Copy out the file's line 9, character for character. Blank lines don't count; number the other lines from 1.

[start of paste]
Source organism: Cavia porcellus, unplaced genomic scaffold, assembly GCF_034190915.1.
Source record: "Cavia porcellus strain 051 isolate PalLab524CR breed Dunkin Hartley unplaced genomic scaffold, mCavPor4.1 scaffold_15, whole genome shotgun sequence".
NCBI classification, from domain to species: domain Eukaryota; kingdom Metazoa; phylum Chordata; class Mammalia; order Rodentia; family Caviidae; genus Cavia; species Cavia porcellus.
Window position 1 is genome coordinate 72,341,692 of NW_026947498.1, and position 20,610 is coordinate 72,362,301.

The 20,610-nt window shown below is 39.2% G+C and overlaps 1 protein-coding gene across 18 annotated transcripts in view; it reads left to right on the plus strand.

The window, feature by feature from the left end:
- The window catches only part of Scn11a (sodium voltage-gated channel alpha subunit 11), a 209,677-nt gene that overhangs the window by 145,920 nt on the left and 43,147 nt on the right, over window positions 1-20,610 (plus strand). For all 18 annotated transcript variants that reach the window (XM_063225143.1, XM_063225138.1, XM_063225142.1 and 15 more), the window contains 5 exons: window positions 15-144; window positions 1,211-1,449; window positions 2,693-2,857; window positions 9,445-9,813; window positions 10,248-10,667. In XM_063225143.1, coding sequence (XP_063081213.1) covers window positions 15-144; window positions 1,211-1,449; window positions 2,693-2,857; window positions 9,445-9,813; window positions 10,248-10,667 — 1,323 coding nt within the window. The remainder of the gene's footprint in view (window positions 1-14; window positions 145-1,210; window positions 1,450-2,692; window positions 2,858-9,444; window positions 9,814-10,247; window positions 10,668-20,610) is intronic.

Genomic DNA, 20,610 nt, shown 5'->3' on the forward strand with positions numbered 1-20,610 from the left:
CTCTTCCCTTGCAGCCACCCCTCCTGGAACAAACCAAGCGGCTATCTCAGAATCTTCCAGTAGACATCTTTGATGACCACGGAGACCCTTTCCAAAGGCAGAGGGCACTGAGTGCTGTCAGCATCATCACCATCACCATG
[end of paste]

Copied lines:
CTCTTCCCTTGCAGCCACCCCTCCTGGAACAAACCAAGCGGCTATCTCAGAATCTTCCAGTAGACATCTTTGATGACCACGGAGACCCTTTCCAAAGGCAGAGGGCACTGAGTGCTGTCAGCATCATCACCATCACCATG